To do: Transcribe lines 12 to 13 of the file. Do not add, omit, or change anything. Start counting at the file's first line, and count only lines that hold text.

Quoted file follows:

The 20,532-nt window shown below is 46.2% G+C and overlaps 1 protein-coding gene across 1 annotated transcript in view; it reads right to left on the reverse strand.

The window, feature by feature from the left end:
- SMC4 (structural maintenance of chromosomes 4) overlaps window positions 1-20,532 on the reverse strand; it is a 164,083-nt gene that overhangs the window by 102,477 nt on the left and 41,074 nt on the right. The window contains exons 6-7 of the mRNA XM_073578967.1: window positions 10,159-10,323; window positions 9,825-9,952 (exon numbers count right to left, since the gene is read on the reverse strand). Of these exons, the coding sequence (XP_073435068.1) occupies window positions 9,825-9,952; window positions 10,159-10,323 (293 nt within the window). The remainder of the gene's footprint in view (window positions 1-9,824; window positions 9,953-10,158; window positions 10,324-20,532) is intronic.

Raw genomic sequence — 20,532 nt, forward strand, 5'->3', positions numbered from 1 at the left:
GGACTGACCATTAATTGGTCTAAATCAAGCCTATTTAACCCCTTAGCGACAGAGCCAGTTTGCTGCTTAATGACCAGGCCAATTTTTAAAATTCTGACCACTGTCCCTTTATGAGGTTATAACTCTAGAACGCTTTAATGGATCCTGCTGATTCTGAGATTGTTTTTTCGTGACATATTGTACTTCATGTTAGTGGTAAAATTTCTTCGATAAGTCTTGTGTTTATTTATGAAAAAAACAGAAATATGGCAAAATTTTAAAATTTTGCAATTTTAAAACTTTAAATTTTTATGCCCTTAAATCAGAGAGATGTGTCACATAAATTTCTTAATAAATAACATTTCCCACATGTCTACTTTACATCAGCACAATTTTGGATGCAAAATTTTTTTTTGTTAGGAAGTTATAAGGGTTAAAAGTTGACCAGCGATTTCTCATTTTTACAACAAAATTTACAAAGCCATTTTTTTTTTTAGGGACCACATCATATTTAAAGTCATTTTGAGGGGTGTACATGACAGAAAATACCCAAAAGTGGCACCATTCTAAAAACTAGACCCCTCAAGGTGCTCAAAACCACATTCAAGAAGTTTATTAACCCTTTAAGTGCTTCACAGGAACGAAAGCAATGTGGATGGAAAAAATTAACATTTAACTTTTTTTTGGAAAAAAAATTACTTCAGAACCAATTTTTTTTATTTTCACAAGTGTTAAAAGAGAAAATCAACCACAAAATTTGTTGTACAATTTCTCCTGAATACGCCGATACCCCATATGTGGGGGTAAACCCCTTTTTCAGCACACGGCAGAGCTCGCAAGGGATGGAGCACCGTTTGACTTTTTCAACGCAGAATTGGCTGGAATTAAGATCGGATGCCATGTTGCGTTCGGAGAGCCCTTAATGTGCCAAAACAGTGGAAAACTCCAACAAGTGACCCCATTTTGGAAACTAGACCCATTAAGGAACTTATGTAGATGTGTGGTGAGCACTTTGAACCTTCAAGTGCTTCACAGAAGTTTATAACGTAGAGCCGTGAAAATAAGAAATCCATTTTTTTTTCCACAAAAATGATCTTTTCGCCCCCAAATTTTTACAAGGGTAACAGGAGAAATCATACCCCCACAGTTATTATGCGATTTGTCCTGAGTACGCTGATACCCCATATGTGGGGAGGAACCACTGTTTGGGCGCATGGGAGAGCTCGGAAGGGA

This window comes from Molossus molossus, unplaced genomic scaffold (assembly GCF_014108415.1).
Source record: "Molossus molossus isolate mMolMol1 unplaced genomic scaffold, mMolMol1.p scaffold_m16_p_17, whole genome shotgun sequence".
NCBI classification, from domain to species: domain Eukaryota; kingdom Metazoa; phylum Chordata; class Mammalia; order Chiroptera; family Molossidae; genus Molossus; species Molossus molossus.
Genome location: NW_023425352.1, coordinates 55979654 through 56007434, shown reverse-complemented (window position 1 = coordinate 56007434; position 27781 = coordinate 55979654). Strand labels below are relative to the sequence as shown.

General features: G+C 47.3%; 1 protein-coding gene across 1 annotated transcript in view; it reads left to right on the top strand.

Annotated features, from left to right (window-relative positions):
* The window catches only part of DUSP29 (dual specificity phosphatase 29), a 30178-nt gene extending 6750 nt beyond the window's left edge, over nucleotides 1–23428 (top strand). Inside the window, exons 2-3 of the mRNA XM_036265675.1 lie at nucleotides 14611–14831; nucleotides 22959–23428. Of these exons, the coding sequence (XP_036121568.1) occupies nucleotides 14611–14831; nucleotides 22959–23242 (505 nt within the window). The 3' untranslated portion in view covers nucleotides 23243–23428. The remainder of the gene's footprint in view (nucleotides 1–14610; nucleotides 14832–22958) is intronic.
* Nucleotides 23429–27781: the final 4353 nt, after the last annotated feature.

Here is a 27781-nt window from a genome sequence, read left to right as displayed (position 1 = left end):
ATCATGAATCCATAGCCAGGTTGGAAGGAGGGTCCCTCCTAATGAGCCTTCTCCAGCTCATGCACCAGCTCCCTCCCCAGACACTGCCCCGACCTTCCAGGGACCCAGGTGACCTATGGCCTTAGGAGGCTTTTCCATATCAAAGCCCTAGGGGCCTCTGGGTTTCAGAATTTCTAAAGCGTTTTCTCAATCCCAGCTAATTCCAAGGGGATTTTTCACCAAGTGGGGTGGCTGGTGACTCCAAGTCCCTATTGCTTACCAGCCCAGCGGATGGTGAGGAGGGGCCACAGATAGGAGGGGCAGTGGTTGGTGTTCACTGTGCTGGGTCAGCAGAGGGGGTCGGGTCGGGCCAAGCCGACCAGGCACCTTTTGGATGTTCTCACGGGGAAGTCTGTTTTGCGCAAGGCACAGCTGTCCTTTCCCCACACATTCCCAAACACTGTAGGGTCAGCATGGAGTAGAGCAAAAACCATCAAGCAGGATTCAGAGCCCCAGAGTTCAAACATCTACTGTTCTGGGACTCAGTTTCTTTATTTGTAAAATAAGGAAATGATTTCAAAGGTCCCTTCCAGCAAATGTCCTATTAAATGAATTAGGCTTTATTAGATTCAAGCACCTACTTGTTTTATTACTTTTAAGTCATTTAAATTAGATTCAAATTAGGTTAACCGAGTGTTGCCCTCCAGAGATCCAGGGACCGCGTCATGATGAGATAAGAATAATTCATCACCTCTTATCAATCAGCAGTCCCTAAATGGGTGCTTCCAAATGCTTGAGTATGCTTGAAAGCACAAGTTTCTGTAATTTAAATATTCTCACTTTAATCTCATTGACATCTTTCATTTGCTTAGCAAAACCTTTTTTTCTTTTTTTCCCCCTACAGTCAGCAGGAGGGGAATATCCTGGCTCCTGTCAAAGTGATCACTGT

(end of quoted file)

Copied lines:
* The window catches only part of DUSP29 (dual specificity phosphatase 29), a 30178-nt gene extending 6750 nt beyond the window's left edge, over nucleotides 1–23428 (top strand). Inside the window, exons 2-3 of the mRNA XM_036265675.1 lie at nucleotides 14611–14831; nucleotides 22959–23428. Of these exons, the coding sequence (XP_036121568.1) occupies nucleotides 14611–14831; nucleotides 22959–23242 (505 nt within the window). The 3' untranslated portion in view covers nucleotides 23243–23428. The remainder of the gene's footprint in view (nucleotides 1–14610; nucleotides 14832–22958) is intronic.
* Nucleotides 23429–27781: the final 4353 nt, after the last annotated feature.